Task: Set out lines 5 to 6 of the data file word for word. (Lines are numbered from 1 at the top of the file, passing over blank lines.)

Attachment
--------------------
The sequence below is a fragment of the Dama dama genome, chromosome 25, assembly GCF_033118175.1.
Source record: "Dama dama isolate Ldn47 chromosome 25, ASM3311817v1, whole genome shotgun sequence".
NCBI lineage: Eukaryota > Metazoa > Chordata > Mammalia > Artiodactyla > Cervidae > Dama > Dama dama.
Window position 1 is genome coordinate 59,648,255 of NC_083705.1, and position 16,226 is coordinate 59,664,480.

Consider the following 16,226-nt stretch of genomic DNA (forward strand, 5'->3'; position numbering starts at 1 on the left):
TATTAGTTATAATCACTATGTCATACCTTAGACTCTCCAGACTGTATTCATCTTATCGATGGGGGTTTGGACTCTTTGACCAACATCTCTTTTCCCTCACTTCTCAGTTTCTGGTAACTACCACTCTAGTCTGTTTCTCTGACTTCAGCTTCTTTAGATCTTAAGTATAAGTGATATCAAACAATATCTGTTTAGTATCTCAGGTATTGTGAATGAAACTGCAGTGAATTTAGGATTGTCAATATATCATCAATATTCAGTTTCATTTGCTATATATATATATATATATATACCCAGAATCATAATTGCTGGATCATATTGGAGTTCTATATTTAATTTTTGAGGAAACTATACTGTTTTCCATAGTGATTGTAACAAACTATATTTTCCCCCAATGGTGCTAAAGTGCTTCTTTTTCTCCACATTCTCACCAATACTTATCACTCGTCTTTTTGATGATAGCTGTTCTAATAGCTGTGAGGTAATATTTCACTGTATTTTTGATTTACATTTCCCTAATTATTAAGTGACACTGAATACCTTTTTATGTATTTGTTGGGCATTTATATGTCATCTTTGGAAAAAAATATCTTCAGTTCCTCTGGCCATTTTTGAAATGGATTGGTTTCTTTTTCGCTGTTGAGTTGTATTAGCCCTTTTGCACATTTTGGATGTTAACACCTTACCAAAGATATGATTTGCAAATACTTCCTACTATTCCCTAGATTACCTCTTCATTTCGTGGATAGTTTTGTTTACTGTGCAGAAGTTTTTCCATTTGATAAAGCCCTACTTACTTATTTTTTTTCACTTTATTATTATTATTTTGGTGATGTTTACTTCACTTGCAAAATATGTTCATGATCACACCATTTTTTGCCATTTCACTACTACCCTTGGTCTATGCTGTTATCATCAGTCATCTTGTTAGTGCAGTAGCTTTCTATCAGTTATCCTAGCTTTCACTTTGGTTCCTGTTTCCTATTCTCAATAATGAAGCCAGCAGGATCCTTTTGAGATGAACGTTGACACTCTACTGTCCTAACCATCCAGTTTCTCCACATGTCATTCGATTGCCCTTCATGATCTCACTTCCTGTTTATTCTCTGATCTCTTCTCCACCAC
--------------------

Consider the following 16,226-nt stretch of genomic DNA (forward strand, 5'->3'; position numbering starts at 1 on the left):
TATTAGTTATAATCACTATGTCATACCTTAGACTCTCCAGACTGTATTCATCTTATCGATGGGGGTTTGGACTCTTTGACCAACATCTCTTTTCCCTCACTTCTCAGTTTCTGGTAACTACCACTCTAGTCTGTTTCTCTGACTTCAGCTTCTTTAGATCTTAAGTATAAGTGATATCAAACAATATCTGTTTAGTATCTCAGGTATTGTGAATGAAACTGCAGTGAATTTAGGATTGTCAATATATCATCAATATTCAGTTTCATTTGCTATATATATATATATATATATACCCAGAATCATAATTGCTGGATCATATTGGAGTTCTATATTTAATTTTTGAGGAAACTATACTGTTTTCCATAGTGATTGTAACAAACTATATTTTCCCCCAATGGTGCTAAAGTGCTTCTTTTTCTCCACATTCTCACCAATACTTATCACTCGTCTTTTTGATGATAGCTGTTCTAATAGCTGTGAGGTAATATTTCACTGTATTTTTGATTTACATTTCCCTAATTATTAAGTGACACTGAATACCTTTTTATGTATTTGTTGGGCATTTATATGTCATCTTTGGAAAAAAATATCTTCAGTTCCTCTGGCCATTTTTGAAATGGATTGGTTTCTTTTTCGCTGTTGAGTTGTATTAGCCCTTTTGCACATTTTGGATGTTAACACCTTACCAAAGATATGATTTGCAAATACTTCCTACTATTCCCTAGATTACCTCTTCATTTCGTGGATAGTTTTGTTTACTGTGCAGAAGTTTTTCCATTTGATAAAGCCCTACTTACTTATTTTTTTTCACTTTATTATTATTATTTTGGTGATGTTTACTTCACTTGCAAAATATGTTCATGATCACACCATTTTTTGCCATTTCACTACTACCCTTGGTCTATGCTGTTATCATCAGTCATCTTGTTAGTGCAGTAGCTTTCTATCAGTTATCCTAGCTTTCACTTTGGTTCCTGTTTCCTATTCTCAATAATGAAGCCAGCAGGATCCTTTTGAGATGAACGTTGACACTCTACTGTCCTAACCATCCAGTTTCTCCACATGTCATTCGATTGCCCTTCATGATCTCACTTCCTGTTTATTCTCTGATCTCTTCTCCACCAC